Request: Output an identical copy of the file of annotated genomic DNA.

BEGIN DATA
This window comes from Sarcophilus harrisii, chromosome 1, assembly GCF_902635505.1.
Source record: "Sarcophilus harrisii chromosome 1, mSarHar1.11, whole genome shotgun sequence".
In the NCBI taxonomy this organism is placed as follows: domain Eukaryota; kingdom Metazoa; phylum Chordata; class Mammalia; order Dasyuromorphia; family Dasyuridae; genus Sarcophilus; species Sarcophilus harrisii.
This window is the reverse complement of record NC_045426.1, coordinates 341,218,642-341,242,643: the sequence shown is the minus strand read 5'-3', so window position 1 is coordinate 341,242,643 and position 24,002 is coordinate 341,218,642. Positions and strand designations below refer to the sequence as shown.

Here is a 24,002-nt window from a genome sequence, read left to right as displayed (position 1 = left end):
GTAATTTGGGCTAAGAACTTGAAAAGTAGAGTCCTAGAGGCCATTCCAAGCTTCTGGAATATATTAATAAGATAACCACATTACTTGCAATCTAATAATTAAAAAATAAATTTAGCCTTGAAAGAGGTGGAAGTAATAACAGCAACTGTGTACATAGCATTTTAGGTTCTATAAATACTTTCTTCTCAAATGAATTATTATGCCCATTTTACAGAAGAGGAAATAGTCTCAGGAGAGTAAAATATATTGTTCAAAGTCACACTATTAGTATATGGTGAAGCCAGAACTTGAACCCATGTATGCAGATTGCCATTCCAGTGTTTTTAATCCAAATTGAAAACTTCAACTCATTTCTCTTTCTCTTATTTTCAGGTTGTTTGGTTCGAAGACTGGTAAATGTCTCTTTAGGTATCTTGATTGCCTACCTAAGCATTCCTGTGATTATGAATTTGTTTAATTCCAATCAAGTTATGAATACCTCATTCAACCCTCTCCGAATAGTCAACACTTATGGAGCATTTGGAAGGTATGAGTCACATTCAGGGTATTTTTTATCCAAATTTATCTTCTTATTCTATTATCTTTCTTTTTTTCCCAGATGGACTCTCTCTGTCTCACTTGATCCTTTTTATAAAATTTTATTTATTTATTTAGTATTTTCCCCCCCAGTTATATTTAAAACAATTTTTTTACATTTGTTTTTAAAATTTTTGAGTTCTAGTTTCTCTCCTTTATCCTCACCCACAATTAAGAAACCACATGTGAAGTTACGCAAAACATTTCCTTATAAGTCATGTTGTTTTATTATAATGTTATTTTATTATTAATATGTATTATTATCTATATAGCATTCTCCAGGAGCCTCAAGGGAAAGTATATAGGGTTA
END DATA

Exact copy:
This window comes from Sarcophilus harrisii, chromosome 1, assembly GCF_902635505.1.
Source record: "Sarcophilus harrisii chromosome 1, mSarHar1.11, whole genome shotgun sequence".
In the NCBI taxonomy this organism is placed as follows: domain Eukaryota; kingdom Metazoa; phylum Chordata; class Mammalia; order Dasyuromorphia; family Dasyuridae; genus Sarcophilus; species Sarcophilus harrisii.
This window is the reverse complement of record NC_045426.1, coordinates 341,218,642-341,242,643: the sequence shown is the minus strand read 5'-3', so window position 1 is coordinate 341,242,643 and position 24,002 is coordinate 341,218,642. Positions and strand designations below refer to the sequence as shown.

Here is a 24,002-nt window from a genome sequence, read left to right as displayed (position 1 = left end):
GTAATTTGGGCTAAGAACTTGAAAAGTAGAGTCCTAGAGGCCATTCCAAGCTTCTGGAATATATTAATAAGATAACCACATTACTTGCAATCTAATAATTAAAAAATAAATTTAGCCTTGAAAGAGGTGGAAGTAATAACAGCAACTGTGTACATAGCATTTTAGGTTCTATAAATACTTTCTTCTCAAATGAATTATTATGCCCATTTTACAGAAGAGGAAATAGTCTCAGGAGAGTAAAATATATTGTTCAAAGTCACACTATTAGTATATGGTGAAGCCAGAACTTGAACCCATGTATGCAGATTGCCATTCCAGTGTTTTTAATCCAAATTGAAAACTTCAACTCATTTCTCTTTCTCTTATTTTCAGGTTGTTTGGTTCGAAGACTGGTAAATGTCTCTTTAGGTATCTTGATTGCCTACCTAAGCATTCCTGTGATTATGAATTTGTTTAATTCCAATCAAGTTATGAATACCTCATTCAACCCTCTCCGAATAGTCAACACTTATGGAGCATTTGGAAGGTATGAGTCACATTCAGGGTATTTTTTATCCAAATTTATCTTCTTATTCTATTATCTTTCTTTTTTTCCCAGATGGACTCTCTCTGTCTCACTTGATCCTTTTTATAAAATTTTATTTATTTATTTAGTATTTTCCCCCCCAGTTATATTTAAAACAATTTTTTTACATTTGTTTTTAAAATTTTTGAGTTCTAGTTTCTCTCCTTTATCCTCACCCACAATTAAGAAACCACATGTGAAGTTACGCAAAACATTTCCTTATAAGTCATGTTGTTTTATTATAATGTTATTTTATTATTAATATGTATTATTATCTATATAGCATTCTCCAGGAGCCTCAAGGGAAAGTATATAGGGTTA